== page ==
Day 8 – “H” Hiking
I grew up camping, hiking, and playing in the great outdoors. During my childhood, my parents limited TV and computer time and refused to get my sister and I any type of gaming device. Looking back, this resulted in the best possible outcome: a complete respect and reverence for nature and all the rewards it can bring.
I recently wrote a short autobiography as part of a project I’m currently working on to use as marketing material for our clients. A huge portion of this was dedicated to my childhood spent camping, of our many adventures that took place outside, and hiking and backpacking as an adult.
Clearly, being surrounded by nature is an important part of my life.
My husband and I had been on a number of shorter backpacking trips in the past, but we really started getting into some hardcore packing when we started dating. Man, were the first few trips a challenge! There is so much I had to learn about long-term and long-distance backpacking. First, this is what is called “over packing”:
Believe it or not, a few things came off and out of this pack prior to leaving as I was physically unable to heave this beast onto my back. Learning what to bring, what to leave behind, and what products were the most beneficial in terms of weight and usability were lessons that my husband and I have both learned along the way. We now differentiate “luxury camping” from “packing.” Luxury camping is when you have a short hike or drive to the destination and are able to bring in an ample amount of luxury items such as a blow up mattress, floating devices, and of course an array of alcoholic beverages. Packing is when you are completely self-sufficient and rely on the meager necessities you haul in on your back. As fun as luxury camping is, it is during these packing trips when I am completely disconnected from the outside world that I truly feel relaxed and at peace.
Through trial and error, and over subsequent years and summers, our backing trips became more and more enjoyable as we mastered the basics and started to learn the tricks of the trade. We have explored areas all over the Pacific Northwest and Canada, the Cascade Mountain Range being a favorite of ours because of it’s serene beauty and proximity to our home. One of our favorite places to go every year is an “off the beaten path” trail that winds around the base of the Three Sisters in Central Oregon. This was my first longer trek at higher altitudes. I learned quite a lot on this trip including how to mentally prepare myself for longer trips, how to manage altitude sickness, and other things along the way including the intense need for moleskin.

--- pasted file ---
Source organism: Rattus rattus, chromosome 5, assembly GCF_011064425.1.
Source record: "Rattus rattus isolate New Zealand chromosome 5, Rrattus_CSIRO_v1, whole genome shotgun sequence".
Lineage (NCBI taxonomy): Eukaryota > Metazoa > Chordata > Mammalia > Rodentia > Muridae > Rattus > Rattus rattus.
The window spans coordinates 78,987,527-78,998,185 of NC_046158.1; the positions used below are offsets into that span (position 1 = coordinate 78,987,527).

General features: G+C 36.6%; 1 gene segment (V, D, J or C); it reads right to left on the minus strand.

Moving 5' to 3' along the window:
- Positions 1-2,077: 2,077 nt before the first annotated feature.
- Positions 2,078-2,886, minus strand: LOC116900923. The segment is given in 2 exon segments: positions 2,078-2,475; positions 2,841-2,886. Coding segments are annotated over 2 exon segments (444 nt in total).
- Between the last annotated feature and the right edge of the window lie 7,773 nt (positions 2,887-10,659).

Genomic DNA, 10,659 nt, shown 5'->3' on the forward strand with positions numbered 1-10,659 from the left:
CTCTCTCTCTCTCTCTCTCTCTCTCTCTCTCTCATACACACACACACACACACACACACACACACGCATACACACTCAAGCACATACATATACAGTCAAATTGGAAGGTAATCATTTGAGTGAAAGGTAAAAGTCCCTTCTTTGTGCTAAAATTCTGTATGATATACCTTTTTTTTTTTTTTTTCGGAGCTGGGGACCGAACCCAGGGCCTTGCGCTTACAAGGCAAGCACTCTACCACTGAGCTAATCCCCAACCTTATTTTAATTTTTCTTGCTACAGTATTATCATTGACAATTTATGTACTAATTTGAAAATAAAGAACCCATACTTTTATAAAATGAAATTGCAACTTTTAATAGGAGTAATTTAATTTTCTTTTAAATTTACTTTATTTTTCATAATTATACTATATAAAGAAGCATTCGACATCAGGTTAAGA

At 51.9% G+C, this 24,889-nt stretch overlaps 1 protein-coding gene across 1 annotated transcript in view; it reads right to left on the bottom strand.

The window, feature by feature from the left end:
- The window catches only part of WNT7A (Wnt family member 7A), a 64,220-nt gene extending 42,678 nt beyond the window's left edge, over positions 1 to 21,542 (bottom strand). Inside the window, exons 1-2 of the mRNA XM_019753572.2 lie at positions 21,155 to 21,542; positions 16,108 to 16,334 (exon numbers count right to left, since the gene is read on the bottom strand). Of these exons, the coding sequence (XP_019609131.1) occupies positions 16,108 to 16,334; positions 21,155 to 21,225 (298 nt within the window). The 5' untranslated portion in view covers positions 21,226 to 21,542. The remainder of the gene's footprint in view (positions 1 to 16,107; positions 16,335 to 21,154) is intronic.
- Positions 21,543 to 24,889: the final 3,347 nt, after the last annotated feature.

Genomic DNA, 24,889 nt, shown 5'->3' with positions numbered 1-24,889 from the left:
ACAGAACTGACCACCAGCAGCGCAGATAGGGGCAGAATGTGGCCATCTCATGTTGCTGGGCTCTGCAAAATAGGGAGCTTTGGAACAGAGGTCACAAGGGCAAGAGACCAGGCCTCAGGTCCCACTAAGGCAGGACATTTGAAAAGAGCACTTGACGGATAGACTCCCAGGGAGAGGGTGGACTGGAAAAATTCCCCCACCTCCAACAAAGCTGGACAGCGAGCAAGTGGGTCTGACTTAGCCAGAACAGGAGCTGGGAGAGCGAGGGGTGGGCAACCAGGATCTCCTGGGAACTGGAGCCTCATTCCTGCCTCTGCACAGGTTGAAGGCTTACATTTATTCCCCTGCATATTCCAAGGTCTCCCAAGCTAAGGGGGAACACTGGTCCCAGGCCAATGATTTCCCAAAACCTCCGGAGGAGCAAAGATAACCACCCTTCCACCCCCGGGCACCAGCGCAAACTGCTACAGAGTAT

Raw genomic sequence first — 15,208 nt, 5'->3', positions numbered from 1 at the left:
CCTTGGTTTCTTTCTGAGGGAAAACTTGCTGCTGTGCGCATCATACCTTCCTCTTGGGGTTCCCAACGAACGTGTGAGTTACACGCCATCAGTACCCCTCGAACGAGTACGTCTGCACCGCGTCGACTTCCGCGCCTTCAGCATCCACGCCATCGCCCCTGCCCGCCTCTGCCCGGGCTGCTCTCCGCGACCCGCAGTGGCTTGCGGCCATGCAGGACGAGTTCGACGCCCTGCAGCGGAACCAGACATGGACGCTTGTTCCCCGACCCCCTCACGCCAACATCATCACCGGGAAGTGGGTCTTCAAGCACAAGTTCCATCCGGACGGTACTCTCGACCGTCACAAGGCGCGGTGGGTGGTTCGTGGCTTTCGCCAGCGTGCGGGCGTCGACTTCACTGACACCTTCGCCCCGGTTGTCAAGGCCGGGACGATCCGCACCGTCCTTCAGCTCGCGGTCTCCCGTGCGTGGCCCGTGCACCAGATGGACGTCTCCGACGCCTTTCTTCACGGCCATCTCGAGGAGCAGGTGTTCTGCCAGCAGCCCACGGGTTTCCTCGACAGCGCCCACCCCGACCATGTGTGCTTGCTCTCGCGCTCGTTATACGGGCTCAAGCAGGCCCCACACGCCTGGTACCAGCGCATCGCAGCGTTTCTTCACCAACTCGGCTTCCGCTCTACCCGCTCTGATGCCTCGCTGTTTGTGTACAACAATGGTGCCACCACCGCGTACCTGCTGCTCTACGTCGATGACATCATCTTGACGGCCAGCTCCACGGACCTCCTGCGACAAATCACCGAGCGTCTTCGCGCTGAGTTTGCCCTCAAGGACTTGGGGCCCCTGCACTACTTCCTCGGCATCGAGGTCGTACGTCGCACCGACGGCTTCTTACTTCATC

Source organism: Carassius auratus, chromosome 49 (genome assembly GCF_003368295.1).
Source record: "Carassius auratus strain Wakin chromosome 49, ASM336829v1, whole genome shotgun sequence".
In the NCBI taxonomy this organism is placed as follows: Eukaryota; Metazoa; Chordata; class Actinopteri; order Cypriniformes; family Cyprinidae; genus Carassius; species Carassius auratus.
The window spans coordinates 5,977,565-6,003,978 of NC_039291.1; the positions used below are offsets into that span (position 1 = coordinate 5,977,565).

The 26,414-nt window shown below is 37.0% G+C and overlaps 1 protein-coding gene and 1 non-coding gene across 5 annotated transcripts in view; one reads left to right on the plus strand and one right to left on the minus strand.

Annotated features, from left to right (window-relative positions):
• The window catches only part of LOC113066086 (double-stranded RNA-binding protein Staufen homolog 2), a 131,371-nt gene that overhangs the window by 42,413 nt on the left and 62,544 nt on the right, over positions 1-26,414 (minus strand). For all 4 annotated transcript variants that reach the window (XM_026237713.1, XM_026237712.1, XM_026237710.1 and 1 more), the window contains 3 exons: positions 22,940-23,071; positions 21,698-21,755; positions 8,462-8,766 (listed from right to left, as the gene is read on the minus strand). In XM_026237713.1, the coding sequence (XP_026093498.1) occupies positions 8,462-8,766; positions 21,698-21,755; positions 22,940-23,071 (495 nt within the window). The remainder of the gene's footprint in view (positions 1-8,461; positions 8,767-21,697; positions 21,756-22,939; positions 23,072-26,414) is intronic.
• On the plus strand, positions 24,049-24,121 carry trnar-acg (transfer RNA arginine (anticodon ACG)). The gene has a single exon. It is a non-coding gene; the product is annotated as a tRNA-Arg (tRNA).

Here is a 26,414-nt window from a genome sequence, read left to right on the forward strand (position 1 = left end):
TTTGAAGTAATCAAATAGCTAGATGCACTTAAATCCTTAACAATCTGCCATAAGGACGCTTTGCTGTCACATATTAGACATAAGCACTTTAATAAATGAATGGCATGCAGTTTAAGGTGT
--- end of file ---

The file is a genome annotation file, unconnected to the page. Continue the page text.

In a true testament to our love of the outdoors, we went so far as to go backpacking for the first part of our honeymoon. Though not the most romantic way to kick off such a trip, it was memorable nonetheless. When we got into Canada, I experienced the most stunning mountains I had ever seen in my life. The hike up to the top of Idaho peak was fairly moderate with a steep climb the last quarter mile or so to the ranger’s station where we enjoyed breathtaking 360 degree views of the Slocan and Kootenay Rocky Mountain Ranges. Hands down one of the best day hikes I have ever been on.
I look forward to a summer filled with spur-of-the-moment weekend packing trips and longer week trips to get away and just be. I find that the older I get, the more I appreciate the solitude that backpacking brings me. There is absolutely nothing I love more for a vacation than escaping to some secluded lake, swimming out to the middle and just floating, treading and taking it all in; being a true part of nature.
The meditative aspects of hiking are one of the primary reasons I do it. Being out in nature, being completely alone and provided the opportunity to sit and think; to reflect upon myself, my goals, my needs, my writing, is the most spiritual experience. I never feel closer to God than when I’m immersed in a lake of snow melt, when I’m perched on a rock overlooking a sparkling expanse of water, soaking in the glorious sun. This feeling of being connected to the earth, of being dependent on mother nature, of being a part of something greater is why I hike.
Nature, and all of it’s elements and moods, truly feeds my soul.